Dear Parents,

We know our students learn in many different ways: visual, auditory, tactile, kinesthetic, and social. Studies show that for Early Years classroom there is nothing better than activities that require kids to use their hands as well as their minds.

Hands-on projects obviously engage kids who are tactile or kinesthetic learners, who need movement to learn best. They also engage students who are auditory learners, who talk about what they’re doing, and visual learners, who have the opportunity to see what everyone else is creating. For social learners, the time spent in small group conversation will strengthen their knowledge. As students put projects together or use familiar materials in new ways, they’re constructing meaning.

During The Open Inquiry times students were given an opportunity to conduct water experiments in our Ocean Area.

Students experimented with all the things they could find in the classroom. there was a happy buzz discussing what happens to the objects when you put them in the water.

 

  • Let me try this…
  • Look it floats, but… look it doesn’t anymore…
  • Let’s try this one. I know it will sink but I want to try. It floats!!! Look it floats!!!
  • This one is sinking.
  • This one is heavy. It will sink…
  • It still comes up again, so it is floating!
  • Oh look it is floating. All balls are floating!

Some assumptions that were challenged:

  • All heavy things sink.
  • All magnets sink.
  • All balls float.
  • Shells float because they are from the ocean.

On the next stage of an experiment students were asked to predict how the object behaves in the water.

  • I think it will sink… Sinks! Sinks! I was right!
  • No, this one doesn’t. It’s a magnet.
  • Both of them float if we put one into the other nothing happens.
  • Why the lion is floating and the tiger is not?  – Because the lion is a baby and it is not heavy yet, it’s not big.

There were several objects that were hard to determine if they are sinking or floating:

  • Is this one sinking?
  •  No, it’s floating.
  • No it’s sinking!
  • It’s not any it doesn’t float and it doesn’t’ sink!
  • No it is floating look, it’s not on the bottom.
  • On the bottom it looks like it’s floating, but from the top it looks like it’s sinking!
  • Look from the side, it floats.

Some findings:

  • Some balls sink, because they are magnets.
  • If there is air inside it floats.
  • If there is water inside a cup or a Lego piece it sinks.

Then it turns out that the metal bowl is floating perfectly well. Keen minds started testing other “boat like” objects.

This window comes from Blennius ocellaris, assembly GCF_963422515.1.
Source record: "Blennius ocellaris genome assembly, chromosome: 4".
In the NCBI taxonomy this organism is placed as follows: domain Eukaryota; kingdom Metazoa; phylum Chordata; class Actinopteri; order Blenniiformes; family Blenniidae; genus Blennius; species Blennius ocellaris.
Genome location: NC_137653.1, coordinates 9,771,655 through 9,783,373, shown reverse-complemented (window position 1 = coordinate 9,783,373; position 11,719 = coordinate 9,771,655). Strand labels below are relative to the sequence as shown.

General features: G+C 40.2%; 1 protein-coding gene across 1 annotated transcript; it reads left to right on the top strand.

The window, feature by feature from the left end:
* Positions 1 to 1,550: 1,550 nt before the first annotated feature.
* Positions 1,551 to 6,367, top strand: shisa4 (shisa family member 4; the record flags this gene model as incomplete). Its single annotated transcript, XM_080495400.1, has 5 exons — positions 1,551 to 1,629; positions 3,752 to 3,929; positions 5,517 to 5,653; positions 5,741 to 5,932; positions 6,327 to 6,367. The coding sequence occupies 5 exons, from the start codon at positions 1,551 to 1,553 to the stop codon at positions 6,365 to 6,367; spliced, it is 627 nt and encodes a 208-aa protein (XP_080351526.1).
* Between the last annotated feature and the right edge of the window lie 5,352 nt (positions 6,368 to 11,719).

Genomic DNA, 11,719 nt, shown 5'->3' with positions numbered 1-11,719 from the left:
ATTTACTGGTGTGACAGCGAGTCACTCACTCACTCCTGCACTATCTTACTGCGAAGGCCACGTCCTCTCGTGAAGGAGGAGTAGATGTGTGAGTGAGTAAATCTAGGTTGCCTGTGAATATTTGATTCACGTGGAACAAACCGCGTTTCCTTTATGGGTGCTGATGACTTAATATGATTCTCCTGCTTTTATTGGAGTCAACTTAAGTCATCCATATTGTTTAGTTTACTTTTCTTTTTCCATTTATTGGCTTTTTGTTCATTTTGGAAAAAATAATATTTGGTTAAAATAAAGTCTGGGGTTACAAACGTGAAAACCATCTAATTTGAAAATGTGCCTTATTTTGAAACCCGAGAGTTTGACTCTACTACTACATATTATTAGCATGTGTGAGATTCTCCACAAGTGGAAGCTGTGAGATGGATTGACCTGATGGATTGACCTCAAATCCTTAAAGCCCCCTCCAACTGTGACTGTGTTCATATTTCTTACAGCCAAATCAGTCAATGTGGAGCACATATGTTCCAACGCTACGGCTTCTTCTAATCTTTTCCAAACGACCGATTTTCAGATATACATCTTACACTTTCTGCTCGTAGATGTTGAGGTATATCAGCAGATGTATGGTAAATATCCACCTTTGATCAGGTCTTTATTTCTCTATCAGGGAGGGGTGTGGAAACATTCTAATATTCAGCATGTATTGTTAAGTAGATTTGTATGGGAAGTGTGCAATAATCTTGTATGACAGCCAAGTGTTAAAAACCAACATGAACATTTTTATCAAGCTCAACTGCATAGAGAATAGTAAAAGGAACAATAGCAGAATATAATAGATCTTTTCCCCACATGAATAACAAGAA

• We can put people inside!
  • What happens if you attach magnets to the metal bowl?
  • What if we put the magnets inside?
  • Let’s put a lot of people in and see if it is working.
  • I can try this lid. It can be a raft!
  • If you have a lot of water in the bowl it sinks, but without water it floats.
  • The cup – no good, it go down and no people.
  • The little one is down with only one people.
  • Let me try and put some tape on it.
  • I can count how many people my boat holds.

This is when the teachers decided to help children deeper their understanding. Therefore we transferred the “Float or Sink” experiment into “Boat Making”. All the objects that might work as a boat on their own were removed and a variety of different materials were displayed on the table next to the water bin.

Students were experimenting with different materials. Helping each other and discussing their theories. Feeding from each others ideas they were building common understanding.

By the time it was time to share and reflect students had a lot to communicate:

  • I was wondering how not to make water go in when I put the people in. So I put the people in and put some tape over and it worked.
  • When water comes in the boat it sinks!
  • If you put too many people in the boat it sinks. If there are no people on the boat it floats.
  • A big boat can have a lot of people on it.
  • Plastisin sinks if you don’t make the sides go up high.
  • The boat needs to not crook on the side, then the water comes in too quickly
  • It was made out of metal. And I tested it and it worked, and we kept on putting people in and it holds 45 people.
  • Different boats hold different number of people.

Students were very thoughtful while sharing their findings and giving suggestion on how to make boats better.

  • The boat should have the sides so the water doesn’t go in.
  • You need to make it thin and make the sides up-up-up for water not to come.
  • The boat can’t have holes.
  • If you touch the boat and push it down or on the side it sinks.

If you are not too tired of reading, sit back and enjoy the video.

Have a great week,

The Pre-K Team